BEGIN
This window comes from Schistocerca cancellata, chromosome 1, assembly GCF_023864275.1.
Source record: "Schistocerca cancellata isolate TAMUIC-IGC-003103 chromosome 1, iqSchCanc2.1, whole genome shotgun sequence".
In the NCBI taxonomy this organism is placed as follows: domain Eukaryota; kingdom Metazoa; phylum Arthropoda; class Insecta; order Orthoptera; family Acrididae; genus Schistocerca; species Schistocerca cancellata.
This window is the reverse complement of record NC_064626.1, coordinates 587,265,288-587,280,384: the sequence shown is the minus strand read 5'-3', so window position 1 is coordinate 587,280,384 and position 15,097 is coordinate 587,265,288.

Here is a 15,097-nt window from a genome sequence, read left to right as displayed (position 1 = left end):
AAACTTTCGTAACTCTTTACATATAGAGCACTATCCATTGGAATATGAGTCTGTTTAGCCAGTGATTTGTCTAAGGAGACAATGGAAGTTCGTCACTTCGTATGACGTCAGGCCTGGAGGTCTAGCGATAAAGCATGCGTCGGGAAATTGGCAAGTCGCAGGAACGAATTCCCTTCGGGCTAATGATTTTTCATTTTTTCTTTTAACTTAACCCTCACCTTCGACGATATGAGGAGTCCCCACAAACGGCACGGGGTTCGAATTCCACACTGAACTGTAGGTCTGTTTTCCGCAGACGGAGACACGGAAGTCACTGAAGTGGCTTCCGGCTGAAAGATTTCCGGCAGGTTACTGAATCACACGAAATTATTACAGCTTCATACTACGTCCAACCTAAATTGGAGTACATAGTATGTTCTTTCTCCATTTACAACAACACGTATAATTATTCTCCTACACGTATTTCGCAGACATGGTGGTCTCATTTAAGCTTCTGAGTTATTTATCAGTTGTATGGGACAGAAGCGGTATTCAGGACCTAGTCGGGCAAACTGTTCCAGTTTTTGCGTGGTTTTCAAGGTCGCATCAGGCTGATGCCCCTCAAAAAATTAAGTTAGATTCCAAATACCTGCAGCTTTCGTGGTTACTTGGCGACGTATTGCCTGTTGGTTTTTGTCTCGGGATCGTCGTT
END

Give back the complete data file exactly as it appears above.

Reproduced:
This window comes from Schistocerca cancellata, chromosome 1, assembly GCF_023864275.1.
Source record: "Schistocerca cancellata isolate TAMUIC-IGC-003103 chromosome 1, iqSchCanc2.1, whole genome shotgun sequence".
In the NCBI taxonomy this organism is placed as follows: domain Eukaryota; kingdom Metazoa; phylum Arthropoda; class Insecta; order Orthoptera; family Acrididae; genus Schistocerca; species Schistocerca cancellata.
This window is the reverse complement of record NC_064626.1, coordinates 587,265,288-587,280,384: the sequence shown is the minus strand read 5'-3', so window position 1 is coordinate 587,280,384 and position 15,097 is coordinate 587,265,288.

Here is a 15,097-nt window from a genome sequence, read left to right as displayed (position 1 = left end):
AAACTTTCGTAACTCTTTACATATAGAGCACTATCCATTGGAATATGAGTCTGTTTAGCCAGTGATTTGTCTAAGGAGACAATGGAAGTTCGTCACTTCGTATGACGTCAGGCCTGGAGGTCTAGCGATAAAGCATGCGTCGGGAAATTGGCAAGTCGCAGGAACGAATTCCCTTCGGGCTAATGATTTTTCATTTTTTCTTTTAACTTAACCCTCACCTTCGACGATATGAGGAGTCCCCACAAACGGCACGGGGTTCGAATTCCACACTGAACTGTAGGTCTGTTTTCCGCAGACGGAGACACGGAAGTCACTGAAGTGGCTTCCGGCTGAAAGATTTCCGGCAGGTTACTGAATCACACGAAATTATTACAGCTTCATACTACGTCCAACCTAAATTGGAGTACATAGTATGTTCTTTCTCCATTTACAACAACACGTATAATTATTCTCCTACACGTATTTCGCAGACATGGTGGTCTCATTTAAGCTTCTGAGTTATTTATCAGTTGTATGGGACAGAAGCGGTATTCAGGACCTAGTCGGGCAAACTGTTCCAGTTTTTGCGTGGTTTTCAAGGTCGCATCAGGCTGATGCCCCTCAAAAAATTAAGTTAGATTCCAAATACCTGCAGCTTTCGTGGTTACTTGGCGACGTATTGCCTGTTGGTTTTTGTCTCGGGATCGTCGTT